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Technology’s Achilles’ Heel

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As my colleague Pete Pedersen, global chair of Edelman’s Technology practice, recently blogged, the technology industry is the most trusted sector according to Edelman’s annual Trust Barometer. The societal benefit of the innovations these companies bring is enormous with little negative externalities.

When looking at the sector’s practices through the lens of the 16 attributes that the Trust Barometer research found to be most important for building trust, the technology industry certainly deserves high marks. For one, a major driver of trust is the ability to have a positive benefit on society, which in many ways the technology sector is again designed to deliver. The products it produces are most often platforms and infrastructure that can be leveraged for any variety of beneficial purposes. For academics, NGOs or even kids in their basement, these technologies give them the tools they need to change the world. For instance, mobility has made it easier for us to connect with those we care about and the ability to access information about almost anything at a moment’s notice has made our lives better. The ability to leverage supercomputers in the cloud makes scientists more effective in analyzing all sorts of data.

At the same time, we know trust is fragile and the same platforms also have a potential Achilles’ Heel: data security and privacy. With the rise of cloud computing, mobility and nearly universal connectivity in many markets, more data about each and every one of us is being collected, shared and analyzed like never before. This data is absolutely essential for the digital economy to grow, which makes it absolutely essential that people and businesses trust that their personal information is being treated correctly by tech companies.

Yet, it seems like not a week goes by that we don’t see a major technology company in the news because of a privacy or security missteps: from social networks receiving significant outcry from customers over changes to privacy policies to backlash from regulators in the U.S. and Europe about the general lack of transparency and control consumers have over how people are tracked across the web. We are quickly reaching a tipping point where these issues could lead to a loss of trust for the sector if companies are not more transparent about their practices and take this issue more seriously.

Our research supports this imperative. The Edelman Trust Barometer found transparent and open business practices to be a key attribute for trust ahead of financial results and highly regarded leadership. We also know that businesses in every sector are struggling to be transparent about their practices. According to the Edelman Privacy Risk Index, developed by the Ponemon Institute, 57 percent of privacy leaders surveyed indicated their organization is not transparent about what they do with personal information.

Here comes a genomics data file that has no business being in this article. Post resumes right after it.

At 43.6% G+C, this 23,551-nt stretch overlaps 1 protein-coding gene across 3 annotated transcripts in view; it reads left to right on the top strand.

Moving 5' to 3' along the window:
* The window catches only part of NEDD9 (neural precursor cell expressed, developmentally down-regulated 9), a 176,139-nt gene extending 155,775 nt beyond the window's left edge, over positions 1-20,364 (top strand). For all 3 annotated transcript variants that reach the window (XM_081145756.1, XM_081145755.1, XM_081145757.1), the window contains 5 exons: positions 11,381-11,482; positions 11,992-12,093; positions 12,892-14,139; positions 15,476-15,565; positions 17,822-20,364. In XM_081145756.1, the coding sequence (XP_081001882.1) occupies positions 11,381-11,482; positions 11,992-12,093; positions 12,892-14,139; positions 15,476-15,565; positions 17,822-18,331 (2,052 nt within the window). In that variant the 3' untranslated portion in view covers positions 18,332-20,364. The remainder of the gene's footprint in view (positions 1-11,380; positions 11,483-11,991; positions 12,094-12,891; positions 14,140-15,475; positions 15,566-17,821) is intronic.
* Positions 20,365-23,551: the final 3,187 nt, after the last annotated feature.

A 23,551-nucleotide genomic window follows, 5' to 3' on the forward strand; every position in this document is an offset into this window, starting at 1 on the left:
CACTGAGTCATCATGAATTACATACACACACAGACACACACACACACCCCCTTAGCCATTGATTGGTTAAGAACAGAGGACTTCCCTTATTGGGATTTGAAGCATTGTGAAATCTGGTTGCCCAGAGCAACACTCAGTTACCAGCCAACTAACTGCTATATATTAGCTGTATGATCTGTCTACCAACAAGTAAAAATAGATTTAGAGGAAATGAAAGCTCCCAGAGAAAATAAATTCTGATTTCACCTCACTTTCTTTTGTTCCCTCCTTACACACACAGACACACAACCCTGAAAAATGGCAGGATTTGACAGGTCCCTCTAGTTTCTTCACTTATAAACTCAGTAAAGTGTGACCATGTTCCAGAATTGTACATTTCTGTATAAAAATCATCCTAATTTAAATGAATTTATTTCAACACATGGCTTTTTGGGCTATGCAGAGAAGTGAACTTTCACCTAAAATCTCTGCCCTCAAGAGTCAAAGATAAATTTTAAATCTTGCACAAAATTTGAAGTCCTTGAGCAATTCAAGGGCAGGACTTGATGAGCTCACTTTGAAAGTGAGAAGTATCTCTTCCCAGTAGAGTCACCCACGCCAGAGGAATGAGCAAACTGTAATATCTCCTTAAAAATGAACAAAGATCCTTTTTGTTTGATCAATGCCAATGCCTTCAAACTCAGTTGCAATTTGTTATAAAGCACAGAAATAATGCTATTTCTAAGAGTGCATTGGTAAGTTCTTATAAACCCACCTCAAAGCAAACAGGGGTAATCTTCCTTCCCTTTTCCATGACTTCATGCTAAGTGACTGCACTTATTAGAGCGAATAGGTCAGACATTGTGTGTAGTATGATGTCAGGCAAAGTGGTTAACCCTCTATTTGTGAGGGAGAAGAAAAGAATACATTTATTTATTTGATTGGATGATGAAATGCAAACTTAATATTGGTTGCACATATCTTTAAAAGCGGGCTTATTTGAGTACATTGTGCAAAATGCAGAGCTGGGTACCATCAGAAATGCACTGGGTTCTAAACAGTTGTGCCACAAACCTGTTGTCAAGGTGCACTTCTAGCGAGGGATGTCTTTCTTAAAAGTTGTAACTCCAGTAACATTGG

So what’s a responsible company to do if they want to build trust?

First and foremost, they must consider privacy and security as more than a compliance or technical need and make it a communications imperative. Communicators within organizations must have a seat at the table to help make decisions about data handling practices based on the potential for backlash or reputation loss. They also need to determine how the organization communicates their privacy commitment and identify when a data handling practice could potentially raise issues with consumers, media or policymakers.

Further, companies in the sector need to rethink how they engage key stakeholders on privacy and security issues. Most tend to take a head in the sand approach or think that having a privacy policy will inoculate them from criticism. Unfortunately, the legalese-laden, privacy policy often confuses more than clarifies and does not deliver messages that demonstrate trust. Instead much like with sustainability, companies should develop a narrative that communicates the company is committed to managing these issues.

Finally, security breaches are now widespread and companies are now judged by how well they handle an incident more than they are judged by the incident itself. With the many recent high profile incidents, there is no excuse for not being prepared to communicate about a breach. Communicators must work with IT and legal departments to have an integrated plan for leading with breaches.

While no company or industry can ultimately “solve” security and privacy, I am confident that most companies in the technology sector will recognize the importance of the issue. Those who are first able to figure out how to make privacy and security a benefit to their business are likely to gain trust while the others that act too slowly are at risk of losing it.

Leigh Nakanishi is a senior account supervisor in the Technology practice.

Image by Ed Yourdon.

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